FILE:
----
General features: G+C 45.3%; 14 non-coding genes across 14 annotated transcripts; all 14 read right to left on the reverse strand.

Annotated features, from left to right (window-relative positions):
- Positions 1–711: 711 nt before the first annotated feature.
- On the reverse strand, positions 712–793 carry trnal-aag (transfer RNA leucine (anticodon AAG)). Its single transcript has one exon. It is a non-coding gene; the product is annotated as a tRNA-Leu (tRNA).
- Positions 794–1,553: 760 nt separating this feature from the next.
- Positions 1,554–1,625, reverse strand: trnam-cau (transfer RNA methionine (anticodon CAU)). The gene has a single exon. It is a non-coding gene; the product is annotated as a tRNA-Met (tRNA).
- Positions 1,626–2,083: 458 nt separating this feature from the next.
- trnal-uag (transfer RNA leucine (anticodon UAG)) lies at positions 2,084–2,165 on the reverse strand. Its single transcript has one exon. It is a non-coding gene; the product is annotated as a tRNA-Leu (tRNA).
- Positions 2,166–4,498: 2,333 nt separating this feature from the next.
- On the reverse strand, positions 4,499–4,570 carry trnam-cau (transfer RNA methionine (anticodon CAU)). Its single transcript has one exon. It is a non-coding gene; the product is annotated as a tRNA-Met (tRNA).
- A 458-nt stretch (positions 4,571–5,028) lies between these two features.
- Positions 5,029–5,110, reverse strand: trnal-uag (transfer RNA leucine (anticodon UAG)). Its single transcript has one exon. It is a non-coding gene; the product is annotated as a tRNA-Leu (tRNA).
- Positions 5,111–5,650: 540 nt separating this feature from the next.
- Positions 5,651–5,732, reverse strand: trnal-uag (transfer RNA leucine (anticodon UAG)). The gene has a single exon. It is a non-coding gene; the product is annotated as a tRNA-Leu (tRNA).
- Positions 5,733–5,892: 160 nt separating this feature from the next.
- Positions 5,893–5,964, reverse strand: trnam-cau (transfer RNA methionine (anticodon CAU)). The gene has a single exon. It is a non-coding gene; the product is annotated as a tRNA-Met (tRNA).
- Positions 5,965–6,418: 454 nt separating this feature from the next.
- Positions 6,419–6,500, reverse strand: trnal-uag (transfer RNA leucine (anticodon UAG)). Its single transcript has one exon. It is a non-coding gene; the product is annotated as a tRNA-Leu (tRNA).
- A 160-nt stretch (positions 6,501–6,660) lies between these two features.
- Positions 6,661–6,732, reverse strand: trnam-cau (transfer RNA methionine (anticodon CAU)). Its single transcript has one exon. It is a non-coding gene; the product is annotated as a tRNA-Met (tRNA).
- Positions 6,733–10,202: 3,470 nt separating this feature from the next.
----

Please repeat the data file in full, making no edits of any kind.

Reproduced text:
General features: G+C 45.3%; 14 non-coding genes across 14 annotated transcripts; all 14 read right to left on the reverse strand.

Annotated features, from left to right (window-relative positions):
- Positions 1–711: 711 nt before the first annotated feature.
- On the reverse strand, positions 712–793 carry trnal-aag (transfer RNA leucine (anticodon AAG)). Its single transcript has one exon. It is a non-coding gene; the product is annotated as a tRNA-Leu (tRNA).
- Positions 794–1,553: 760 nt separating this feature from the next.
- Positions 1,554–1,625, reverse strand: trnam-cau (transfer RNA methionine (anticodon CAU)). The gene has a single exon. It is a non-coding gene; the product is annotated as a tRNA-Met (tRNA).
- Positions 1,626–2,083: 458 nt separating this feature from the next.
- trnal-uag (transfer RNA leucine (anticodon UAG)) lies at positions 2,084–2,165 on the reverse strand. Its single transcript has one exon. It is a non-coding gene; the product is annotated as a tRNA-Leu (tRNA).
- Positions 2,166–4,498: 2,333 nt separating this feature from the next.
- On the reverse strand, positions 4,499–4,570 carry trnam-cau (transfer RNA methionine (anticodon CAU)). Its single transcript has one exon. It is a non-coding gene; the product is annotated as a tRNA-Met (tRNA).
- A 458-nt stretch (positions 4,571–5,028) lies between these two features.
- Positions 5,029–5,110, reverse strand: trnal-uag (transfer RNA leucine (anticodon UAG)). Its single transcript has one exon. It is a non-coding gene; the product is annotated as a tRNA-Leu (tRNA).
- Positions 5,111–5,650: 540 nt separating this feature from the next.
- Positions 5,651–5,732, reverse strand: trnal-uag (transfer RNA leucine (anticodon UAG)). The gene has a single exon. It is a non-coding gene; the product is annotated as a tRNA-Leu (tRNA).
- Positions 5,733–5,892: 160 nt separating this feature from the next.
- Positions 5,893–5,964, reverse strand: trnam-cau (transfer RNA methionine (anticodon CAU)). The gene has a single exon. It is a non-coding gene; the product is annotated as a tRNA-Met (tRNA).
- Positions 5,965–6,418: 454 nt separating this feature from the next.
- Positions 6,419–6,500, reverse strand: trnal-uag (transfer RNA leucine (anticodon UAG)). Its single transcript has one exon. It is a non-coding gene; the product is annotated as a tRNA-Leu (tRNA).
- A 160-nt stretch (positions 6,501–6,660) lies between these two features.
- Positions 6,661–6,732, reverse strand: trnam-cau (transfer RNA methionine (anticodon CAU)). Its single transcript has one exon. It is a non-coding gene; the product is annotated as a tRNA-Met (tRNA).
- Positions 6,733–10,202: 3,470 nt separating this feature from the next.